Last week I was picturing the Big Dance as a kind of zombie invasion. But now, half way through the festival, I can see the horror angle was off. It’s more sci-fi.
On Monday evening, for example, I witnessed an interdimensional portal between two alternate universes, in Liverpool Street station. I’d heard of the Tango Commute project, where various couples would dance tango on bridges and stations during rush hour, and was eagerly dreaming of something utterly transporting, like the scene from The Fisher King where Grand Central Station filled with waltzers. But what actually happened had more of a low-budget Doctor Who feel.
The three couples (not a big cast, I grant you) were mostly ignored by the crowds. Because nothing stands between a city worker and the train home, not even aliens from the Planet Tango. It was as if each couple existed within their own protective bubble, a little warp in the fabric of Liverpool Street’s regular space-time continuum sensed by only a few susceptible souls. The texture of normality, it seems, is pretty impermeable. Eventually I commuted off home, but if I’d had a sonic screwdriver I’d happily have hacked the portal and gone to the other place.
Normal life is a powerful thing. In Holland Park on Saturday, three dancers from C12 Dance Theatre were weaving in and through a transparent pyramid that looked a like some kind of transmitter/receiver (it is a piece of public art, by Dan Graham). The dancers were clearly moving in a highly organised way; though why they were doing it was not clear. Still, it gathered a crowd of passers-by, and we watched and applauded, faintly bemused. I swear, if humanoid aliens were to appear before us and start signalling to the mother ship through some extraterrestrial waggle dance, that’s what we’d do: watch, applaud, be bemused.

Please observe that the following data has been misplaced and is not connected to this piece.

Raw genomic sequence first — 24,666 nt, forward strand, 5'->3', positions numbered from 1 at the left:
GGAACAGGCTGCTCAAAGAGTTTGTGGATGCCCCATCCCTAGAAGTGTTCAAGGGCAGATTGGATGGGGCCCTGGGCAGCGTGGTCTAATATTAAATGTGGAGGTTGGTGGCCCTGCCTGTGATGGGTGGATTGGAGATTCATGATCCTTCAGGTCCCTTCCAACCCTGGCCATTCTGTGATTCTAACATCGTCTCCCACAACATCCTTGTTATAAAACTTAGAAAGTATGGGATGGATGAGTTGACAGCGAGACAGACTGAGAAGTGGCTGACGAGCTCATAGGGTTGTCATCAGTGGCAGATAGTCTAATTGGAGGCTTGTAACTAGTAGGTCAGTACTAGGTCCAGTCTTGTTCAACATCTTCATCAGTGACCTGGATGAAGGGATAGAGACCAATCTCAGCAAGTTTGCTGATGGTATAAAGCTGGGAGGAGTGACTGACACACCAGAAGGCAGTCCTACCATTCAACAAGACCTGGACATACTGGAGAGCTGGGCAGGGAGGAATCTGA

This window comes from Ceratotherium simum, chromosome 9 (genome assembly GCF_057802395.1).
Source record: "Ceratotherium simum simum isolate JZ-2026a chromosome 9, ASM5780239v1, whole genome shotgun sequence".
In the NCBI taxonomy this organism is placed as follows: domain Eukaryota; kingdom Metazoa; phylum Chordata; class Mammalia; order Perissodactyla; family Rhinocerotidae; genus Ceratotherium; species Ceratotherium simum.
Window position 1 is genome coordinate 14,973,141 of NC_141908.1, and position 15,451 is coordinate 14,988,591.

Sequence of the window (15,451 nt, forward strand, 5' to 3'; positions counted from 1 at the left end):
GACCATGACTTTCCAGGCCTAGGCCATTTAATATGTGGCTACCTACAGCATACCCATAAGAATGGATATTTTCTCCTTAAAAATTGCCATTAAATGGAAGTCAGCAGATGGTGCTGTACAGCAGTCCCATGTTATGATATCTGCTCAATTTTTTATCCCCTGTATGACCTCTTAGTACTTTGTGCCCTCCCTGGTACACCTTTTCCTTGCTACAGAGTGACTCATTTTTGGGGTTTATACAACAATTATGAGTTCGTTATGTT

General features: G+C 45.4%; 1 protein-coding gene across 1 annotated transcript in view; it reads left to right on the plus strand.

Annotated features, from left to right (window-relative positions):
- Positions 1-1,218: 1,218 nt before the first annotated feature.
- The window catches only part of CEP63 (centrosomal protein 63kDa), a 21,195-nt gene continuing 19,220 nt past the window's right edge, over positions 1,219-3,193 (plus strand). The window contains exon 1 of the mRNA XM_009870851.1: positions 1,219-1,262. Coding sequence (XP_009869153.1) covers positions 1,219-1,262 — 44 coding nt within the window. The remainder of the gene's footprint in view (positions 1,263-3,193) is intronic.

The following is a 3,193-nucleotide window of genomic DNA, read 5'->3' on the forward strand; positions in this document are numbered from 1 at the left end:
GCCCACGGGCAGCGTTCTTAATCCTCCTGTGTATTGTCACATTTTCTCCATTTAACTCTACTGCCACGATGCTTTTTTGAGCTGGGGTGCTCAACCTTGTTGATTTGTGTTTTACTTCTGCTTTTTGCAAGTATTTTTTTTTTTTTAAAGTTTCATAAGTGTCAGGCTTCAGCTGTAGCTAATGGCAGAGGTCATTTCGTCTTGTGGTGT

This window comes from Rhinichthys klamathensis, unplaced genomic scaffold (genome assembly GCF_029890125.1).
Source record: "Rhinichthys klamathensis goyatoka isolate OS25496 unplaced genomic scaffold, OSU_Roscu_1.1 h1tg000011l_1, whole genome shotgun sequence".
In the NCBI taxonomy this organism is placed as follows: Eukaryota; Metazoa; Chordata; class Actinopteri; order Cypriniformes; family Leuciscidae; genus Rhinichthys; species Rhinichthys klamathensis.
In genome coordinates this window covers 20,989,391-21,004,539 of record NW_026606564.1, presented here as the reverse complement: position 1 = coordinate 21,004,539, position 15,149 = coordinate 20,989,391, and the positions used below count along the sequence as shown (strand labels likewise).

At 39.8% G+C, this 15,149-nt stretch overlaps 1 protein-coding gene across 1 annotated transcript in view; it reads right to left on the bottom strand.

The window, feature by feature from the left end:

The next day I saw some other life forms at the Big Dance stage in Trafalgar Square, who taught us some of their ways (they gave classes). There were the Jiving Lindy Hoppers and champion bodypoppers – friendly, communicative types, eager for us to partake in their customs.
And then there was English National Ballet School. The students demonstrated a class, during which the teacher would periodically bark arcane orders – “sissonne assemblé pas de bourrée” – like an evil emperor commanding his troops. “Come on!” he’d thunder at the audience, with a note of triumph, “I don’t see many people joining in!” Those sitting on the steps (like me) were dismissed as a “lazy lot”. What planet was he from?
I thought it would be ok to just watch, applaud, etc. But whereas the jive and the bodypopping classes showed the audience they could achieve more than they thought, and rewarded them for it, the ballet flaunted its superiority and punished failure. I began to fear for the souls of those children on Planet Ballet. It was beautiful, but also scary. Like art-house horror.